New Neutral Nirvana?

Joachim Fels, PIMCO Global Economic Advisor

Joachim Fels

Following a turbulent December characterized by volatile markets and the Fed’s fourth rate hike in 2018, which brought the upper limit of the target range for the federal funds rate to 2.5%, U.S. monetary policy looks set to enter a new phase: The Fed appears to have arrived at, or close to, the end of the rate hike cycle and the policy rate should now broadly flatline at or close to current levels in the foreseeable future.

Fed policymakers’ new buzzword is that they can be “patient” as they see how the data evolve in 2019. Fed chair Powell introduced the new language at the panel with his two predecessors on January 4; the FOMC minutes released last Wednesday then confirmed that “patient” already featured in the Committee’s discussions in December; and several other Fed speakers have emphasized the p-word over the past week. Witness how Fed vice chair Rich Clarida concluded his speech in New York on Thursday (bolding added):

“We begin the year as close to our assigned objectives as we have in a very long time. I believe patience is a virtue and is one we can today afford.”

Interestingly, the 2.5% upper limit of the fed funds target range not only equals the lower end of the range of FOMC participants’ estimates of its longer-run equilibrium level, r*. It is also smack in the middle of the estimated 2-3% range of what we at PIMCO have been calling the ‘New Neutral’ policy rate for the past five years. Most of you will recall that Rich Clarida played an important role in developing and popularizing the ‘New Neutral’ concept during his time at PIMCO. As Rich used to point out in the past, the ‘New Neutral’ is an anchor, but neither a floor nor a ceiling for actual policy rates. At this stage, however, the anchor appears to be very strong.

As I see it, both the economy and markets are signaling that the Fed has indeed arrived in the zone where policy is broadly neutral and thus neither stimulating nor hindering the economy:

  • Economic growth, which was exceptionally strong last year helped by a large fiscal stimulus, has slowed recently and is now widely expected to ease closer to its underlying trend in the course of this year.
  • The unemployment rate fell below 4% last spring and thus near a 50-year low, but has been bumping broadly sideways since then.
  • Core inflation has been running close to the 2% target over the past year. Wage growth has accelerated, but so has productivity, thus keeping unit labor costs subdued.
  • Moreover, the yield curve is now almost perfectly flat, which indicates that markets also believe the Fed has reached the neutral zone.

    Against this backdrop, and barring major shocks, there is a good chance that the Fed funds rate will float broadly sideways at or close to the current level for quite some time. Note that we think the Fed may well tighten again later this year following a pause, but this would unlikely be a precursor to another series of rate hikes.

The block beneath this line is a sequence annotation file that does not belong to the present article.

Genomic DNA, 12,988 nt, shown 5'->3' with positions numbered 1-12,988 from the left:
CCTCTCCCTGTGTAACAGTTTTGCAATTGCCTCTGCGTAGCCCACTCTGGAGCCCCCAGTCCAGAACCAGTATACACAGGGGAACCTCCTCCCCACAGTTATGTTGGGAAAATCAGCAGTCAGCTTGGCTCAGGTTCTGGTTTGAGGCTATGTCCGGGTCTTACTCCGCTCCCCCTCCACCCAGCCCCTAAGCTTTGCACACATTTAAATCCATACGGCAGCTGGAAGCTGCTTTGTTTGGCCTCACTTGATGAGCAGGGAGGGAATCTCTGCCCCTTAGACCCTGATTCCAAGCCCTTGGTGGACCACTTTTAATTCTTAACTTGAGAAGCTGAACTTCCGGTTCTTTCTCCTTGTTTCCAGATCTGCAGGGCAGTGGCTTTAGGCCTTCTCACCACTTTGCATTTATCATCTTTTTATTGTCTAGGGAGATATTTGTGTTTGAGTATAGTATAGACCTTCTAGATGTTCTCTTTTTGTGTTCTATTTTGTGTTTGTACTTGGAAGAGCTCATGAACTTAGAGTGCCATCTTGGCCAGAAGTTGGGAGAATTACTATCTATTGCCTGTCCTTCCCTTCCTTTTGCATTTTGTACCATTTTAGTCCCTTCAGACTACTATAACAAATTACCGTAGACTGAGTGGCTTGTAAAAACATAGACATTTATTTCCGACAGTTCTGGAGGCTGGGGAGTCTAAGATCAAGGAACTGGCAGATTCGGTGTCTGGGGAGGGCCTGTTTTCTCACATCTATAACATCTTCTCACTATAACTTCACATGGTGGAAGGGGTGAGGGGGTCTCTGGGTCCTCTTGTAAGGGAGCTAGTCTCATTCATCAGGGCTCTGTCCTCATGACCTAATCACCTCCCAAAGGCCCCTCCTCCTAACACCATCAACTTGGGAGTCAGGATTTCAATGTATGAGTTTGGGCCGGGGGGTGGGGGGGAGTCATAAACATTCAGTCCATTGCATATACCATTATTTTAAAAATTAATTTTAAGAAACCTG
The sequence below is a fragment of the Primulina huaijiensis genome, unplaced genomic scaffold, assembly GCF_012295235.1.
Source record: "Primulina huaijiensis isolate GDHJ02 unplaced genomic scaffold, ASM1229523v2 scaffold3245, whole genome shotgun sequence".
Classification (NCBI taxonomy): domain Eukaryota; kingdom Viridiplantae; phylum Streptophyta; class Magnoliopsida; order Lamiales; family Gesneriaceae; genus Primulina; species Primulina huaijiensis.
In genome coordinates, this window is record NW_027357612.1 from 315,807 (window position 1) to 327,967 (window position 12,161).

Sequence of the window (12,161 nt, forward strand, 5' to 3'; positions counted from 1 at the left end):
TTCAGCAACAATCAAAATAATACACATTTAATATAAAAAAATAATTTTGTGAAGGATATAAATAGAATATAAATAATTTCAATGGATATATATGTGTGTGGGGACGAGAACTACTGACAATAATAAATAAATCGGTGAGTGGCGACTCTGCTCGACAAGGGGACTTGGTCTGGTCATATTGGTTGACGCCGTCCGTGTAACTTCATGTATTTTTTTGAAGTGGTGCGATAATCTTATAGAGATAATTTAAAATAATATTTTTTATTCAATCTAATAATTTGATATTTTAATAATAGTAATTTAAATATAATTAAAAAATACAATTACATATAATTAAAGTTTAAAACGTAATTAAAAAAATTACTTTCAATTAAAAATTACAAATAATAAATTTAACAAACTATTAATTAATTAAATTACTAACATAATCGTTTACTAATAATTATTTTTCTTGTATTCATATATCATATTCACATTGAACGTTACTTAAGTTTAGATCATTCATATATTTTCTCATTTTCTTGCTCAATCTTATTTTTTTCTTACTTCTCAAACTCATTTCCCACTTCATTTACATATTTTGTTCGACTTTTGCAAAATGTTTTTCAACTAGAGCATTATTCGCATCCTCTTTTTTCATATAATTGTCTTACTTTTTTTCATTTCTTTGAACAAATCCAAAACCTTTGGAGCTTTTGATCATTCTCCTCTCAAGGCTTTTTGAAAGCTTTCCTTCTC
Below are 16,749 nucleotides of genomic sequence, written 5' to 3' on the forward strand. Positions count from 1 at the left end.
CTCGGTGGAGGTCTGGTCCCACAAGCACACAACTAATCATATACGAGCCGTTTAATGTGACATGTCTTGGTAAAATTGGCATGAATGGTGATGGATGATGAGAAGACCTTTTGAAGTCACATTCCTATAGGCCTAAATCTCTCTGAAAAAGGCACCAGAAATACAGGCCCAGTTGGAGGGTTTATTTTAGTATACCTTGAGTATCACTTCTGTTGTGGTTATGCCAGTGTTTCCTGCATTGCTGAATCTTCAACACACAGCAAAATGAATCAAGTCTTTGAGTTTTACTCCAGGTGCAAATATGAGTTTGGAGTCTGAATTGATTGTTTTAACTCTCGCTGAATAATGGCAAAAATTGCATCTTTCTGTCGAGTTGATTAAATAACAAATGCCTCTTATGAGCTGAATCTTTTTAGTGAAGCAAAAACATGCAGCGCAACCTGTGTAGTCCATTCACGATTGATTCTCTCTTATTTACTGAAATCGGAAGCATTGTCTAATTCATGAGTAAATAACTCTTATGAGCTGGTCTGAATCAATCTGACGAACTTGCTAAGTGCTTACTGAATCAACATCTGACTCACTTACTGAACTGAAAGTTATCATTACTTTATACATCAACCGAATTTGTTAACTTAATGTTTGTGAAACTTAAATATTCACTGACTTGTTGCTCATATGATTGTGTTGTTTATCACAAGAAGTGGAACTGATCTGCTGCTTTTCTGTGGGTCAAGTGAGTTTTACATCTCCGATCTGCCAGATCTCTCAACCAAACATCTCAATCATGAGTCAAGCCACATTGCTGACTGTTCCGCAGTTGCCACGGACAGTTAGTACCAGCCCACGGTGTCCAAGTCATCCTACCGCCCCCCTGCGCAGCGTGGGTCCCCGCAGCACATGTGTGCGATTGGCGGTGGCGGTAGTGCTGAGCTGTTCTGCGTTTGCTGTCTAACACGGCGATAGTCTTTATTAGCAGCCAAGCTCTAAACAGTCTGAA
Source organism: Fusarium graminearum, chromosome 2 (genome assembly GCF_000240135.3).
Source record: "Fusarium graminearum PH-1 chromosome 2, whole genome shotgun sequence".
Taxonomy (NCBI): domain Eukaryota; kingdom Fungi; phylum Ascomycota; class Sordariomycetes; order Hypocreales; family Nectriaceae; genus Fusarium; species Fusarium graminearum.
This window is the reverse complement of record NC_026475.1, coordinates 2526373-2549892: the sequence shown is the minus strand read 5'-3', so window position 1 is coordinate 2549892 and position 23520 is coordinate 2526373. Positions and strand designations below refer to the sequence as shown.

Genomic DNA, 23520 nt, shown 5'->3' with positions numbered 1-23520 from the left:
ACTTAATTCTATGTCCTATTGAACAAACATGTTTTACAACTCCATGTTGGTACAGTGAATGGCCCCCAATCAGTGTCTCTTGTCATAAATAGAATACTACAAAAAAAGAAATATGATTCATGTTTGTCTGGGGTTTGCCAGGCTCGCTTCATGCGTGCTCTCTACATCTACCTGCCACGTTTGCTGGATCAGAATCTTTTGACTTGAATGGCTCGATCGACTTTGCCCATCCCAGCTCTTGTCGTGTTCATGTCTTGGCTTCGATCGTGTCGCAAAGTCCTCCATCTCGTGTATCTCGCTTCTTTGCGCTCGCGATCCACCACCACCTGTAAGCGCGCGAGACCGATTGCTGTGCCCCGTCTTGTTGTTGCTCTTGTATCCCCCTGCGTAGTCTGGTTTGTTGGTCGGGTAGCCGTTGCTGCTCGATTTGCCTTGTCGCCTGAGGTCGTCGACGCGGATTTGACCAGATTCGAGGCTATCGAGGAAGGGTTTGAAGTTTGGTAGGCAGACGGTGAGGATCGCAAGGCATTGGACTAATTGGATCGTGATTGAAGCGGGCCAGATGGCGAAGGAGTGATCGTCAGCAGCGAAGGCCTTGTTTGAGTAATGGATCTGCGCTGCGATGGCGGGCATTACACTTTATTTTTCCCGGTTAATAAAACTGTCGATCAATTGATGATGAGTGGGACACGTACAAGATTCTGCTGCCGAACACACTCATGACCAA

If the middle of our 2-3% ‘New Neutral’ range will indeed serve as a magnet for the fed funds rate in the foreseeable future, what are the implications? Today, I will speculate only briefly on a few as I plan to return to the topic in the next several weeks.

    First, if the Fed keeps rates in the neutral zone rather than pushing them into restrictive territory, the expansion has more room to run – that’s the good news. The bad news is that if rates indeed peak at current or only slightly higher levels, the Fed only has about 250 basis points to spend if and when the next recession arrives – only half of the ammunition it spent in previous downturns.

    Second, an extended flatlining of the funds rate could end the yield curve flattening trend that had been in place during much of the Fed’s tightening cycle. As the Fed is likely to continue to run down its balance sheet during the most or all of this year and fresh bond supply will be ample due to the large budget deficit, the next major move in the curve is more likely a steepening than a flattening.

    Third, the end or near-end of the hiking cycle may end or even reverse the dollar uptrend that has been in place since last spring. However, given the economic weakness and political uncertainties in Europe and China’s ongoing slowdown, it is hard to have much conviction at this stage.

    Fourth, a ‘New Neutralist’ Fed and a potential dollar-stabilization or even reversal would remove two of the three external negatives for EM assets that operated for much of last year. However, the third external negative – China’s growth slowdown – remains in place for now, which calls for continued caution on EM.

    Fifth, an end or near-end of Fed tightening will make it even more difficult for the ECB and the Bank of Japan to start exiting from negative policy rates this year as the risk of an unwelcome currency appreciation (unwelcome because inflation remains significantly below target) in response to a more hawkish stance increases. This means both central banks will have virtually no ammunition if and when the next recession hits.

    All said, enjoy the ‘New Neutral’ nirvana as long as it lasts.